"Bartlett 's dying, marm: could you come and see to him?" says the man to Mrs. Amory.

"We have got to amputate Porter's arm this morning, and he won't consent unless you are with him. You will come, of course?" added the surgeon to Christie, having tried and found her a woman with no "confounded nerves" to impair her usefulness.

So matron and nurse go back to their duty, and dying Bartlett and suffering Porter are all the more tenderly served for that wasted minute.

Like David, Christie had enlisted for the war, and in the two years that followed, she saw all sorts of service; for Mrs. Amory had influence, and her right-hand woman, after a few months' apprenticeship, was ready for any post. The gray gown and comforting face were known in many hospitals, seen on crowded transports, among the ambulances at the front, invalid cars, relief tents, and food depots up and down the land, and many men went out of life like tired children holding the hand that did its work so well.

David meanwhile was doing his part manfully, not only in some of the great battles of those years, but among the hardships, temptations, and sacrifices of a soldiers' life. Spite of his Quaker ancestors, he was a good fighter, and, better still, a magnanimous enemy, hating slavery, but not the slave-holder, and often spared the master while he saved the chattel. He was soon promoted, and might have risen rapidly, but was content to remain as captain of his company; for his men loved him, and he was prouder of his influence over them than of any decoration he could win.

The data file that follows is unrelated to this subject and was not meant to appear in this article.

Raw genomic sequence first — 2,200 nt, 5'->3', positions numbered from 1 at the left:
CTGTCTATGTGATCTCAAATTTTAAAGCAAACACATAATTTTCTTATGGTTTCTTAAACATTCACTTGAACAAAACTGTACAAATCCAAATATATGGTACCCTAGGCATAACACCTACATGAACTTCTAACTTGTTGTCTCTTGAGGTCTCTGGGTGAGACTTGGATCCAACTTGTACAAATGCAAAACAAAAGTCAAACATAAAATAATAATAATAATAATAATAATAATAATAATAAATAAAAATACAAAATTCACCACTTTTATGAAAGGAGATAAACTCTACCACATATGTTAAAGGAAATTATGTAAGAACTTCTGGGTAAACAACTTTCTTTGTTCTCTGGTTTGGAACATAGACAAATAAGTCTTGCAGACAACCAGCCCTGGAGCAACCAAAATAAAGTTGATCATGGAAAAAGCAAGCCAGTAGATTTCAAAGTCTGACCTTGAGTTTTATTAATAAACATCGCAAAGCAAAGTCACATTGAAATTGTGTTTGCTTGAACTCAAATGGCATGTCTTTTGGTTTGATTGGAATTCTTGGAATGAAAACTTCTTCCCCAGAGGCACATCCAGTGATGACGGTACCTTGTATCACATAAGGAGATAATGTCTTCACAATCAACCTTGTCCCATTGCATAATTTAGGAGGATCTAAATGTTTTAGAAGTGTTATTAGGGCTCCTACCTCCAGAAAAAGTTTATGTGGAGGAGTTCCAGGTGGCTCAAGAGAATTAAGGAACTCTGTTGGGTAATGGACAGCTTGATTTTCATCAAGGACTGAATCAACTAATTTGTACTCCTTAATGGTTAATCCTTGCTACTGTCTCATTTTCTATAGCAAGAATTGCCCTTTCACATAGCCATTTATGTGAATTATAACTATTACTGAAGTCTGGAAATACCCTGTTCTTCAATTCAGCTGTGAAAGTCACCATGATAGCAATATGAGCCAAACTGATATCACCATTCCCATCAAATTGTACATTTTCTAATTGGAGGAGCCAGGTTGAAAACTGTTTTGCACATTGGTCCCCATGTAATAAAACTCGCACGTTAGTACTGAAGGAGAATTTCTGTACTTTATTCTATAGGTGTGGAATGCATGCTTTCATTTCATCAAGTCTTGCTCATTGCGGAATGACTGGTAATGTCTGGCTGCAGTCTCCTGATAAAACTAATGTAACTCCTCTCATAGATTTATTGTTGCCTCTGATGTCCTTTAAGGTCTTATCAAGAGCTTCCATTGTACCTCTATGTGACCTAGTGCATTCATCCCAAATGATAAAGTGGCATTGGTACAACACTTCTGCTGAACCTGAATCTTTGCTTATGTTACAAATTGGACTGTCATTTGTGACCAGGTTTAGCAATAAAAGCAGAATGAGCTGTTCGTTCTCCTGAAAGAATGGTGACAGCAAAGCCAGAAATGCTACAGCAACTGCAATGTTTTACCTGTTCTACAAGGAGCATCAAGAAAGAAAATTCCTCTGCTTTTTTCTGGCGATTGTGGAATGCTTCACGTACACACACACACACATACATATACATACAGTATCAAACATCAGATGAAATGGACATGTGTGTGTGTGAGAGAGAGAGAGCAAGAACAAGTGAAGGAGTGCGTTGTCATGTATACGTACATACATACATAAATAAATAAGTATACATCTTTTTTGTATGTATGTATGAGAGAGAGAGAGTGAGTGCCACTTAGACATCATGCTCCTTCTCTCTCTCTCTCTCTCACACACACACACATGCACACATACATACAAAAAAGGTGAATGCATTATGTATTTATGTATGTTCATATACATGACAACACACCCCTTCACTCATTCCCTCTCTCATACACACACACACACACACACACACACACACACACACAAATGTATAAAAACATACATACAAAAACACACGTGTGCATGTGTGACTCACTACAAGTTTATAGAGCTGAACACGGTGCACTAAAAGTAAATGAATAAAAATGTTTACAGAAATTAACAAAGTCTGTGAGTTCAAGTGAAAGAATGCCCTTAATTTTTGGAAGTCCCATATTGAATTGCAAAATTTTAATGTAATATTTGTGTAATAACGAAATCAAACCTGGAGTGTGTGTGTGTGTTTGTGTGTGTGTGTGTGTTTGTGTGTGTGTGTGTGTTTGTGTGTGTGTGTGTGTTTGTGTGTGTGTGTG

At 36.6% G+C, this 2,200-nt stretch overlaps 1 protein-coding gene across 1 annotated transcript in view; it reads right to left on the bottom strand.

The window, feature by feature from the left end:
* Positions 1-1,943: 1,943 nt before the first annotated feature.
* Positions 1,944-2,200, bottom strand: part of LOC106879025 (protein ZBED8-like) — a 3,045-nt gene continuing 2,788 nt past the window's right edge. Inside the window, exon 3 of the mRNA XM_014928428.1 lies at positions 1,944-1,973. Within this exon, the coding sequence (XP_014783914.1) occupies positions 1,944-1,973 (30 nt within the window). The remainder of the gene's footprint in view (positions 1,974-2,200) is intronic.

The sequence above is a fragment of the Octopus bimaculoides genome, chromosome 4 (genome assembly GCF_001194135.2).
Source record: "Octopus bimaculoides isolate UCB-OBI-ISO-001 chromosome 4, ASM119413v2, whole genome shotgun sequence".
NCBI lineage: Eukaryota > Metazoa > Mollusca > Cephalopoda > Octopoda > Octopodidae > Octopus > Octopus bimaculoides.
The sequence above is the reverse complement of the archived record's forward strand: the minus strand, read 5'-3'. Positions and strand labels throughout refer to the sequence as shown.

His was the sort of courage that keeps a man faithful to death, and though he made no brilliant charge, uttered few protestations of loyalty, and was never heard to "damn the rebs," his comrades felt that his brave example had often kept them steady till a forlorn hope turned into a victory, knew that all the wealth of the world could not bribe him from his duty, and learned of him to treat with respect an enemy as brave and less fortunate than themselves. A noble nature soon takes its proper rank and exerts its purifying influence, and Private Sterling won confidence, affection, and respect, long before promotion came; for, though he had tended his flowers like a woman and loved his books like a student, he now proved that he could also do his duty and keep his honor stainless as a soldier and a gentleman.

He and Christie met as often as the one could get a brief furlough, or the other be spared from hospital duty; but when these meetings did come, they were wonderfully beautiful and rich, for into them was distilled a concentration of the love, happiness, and communion which many men and women only know through years of wedded life.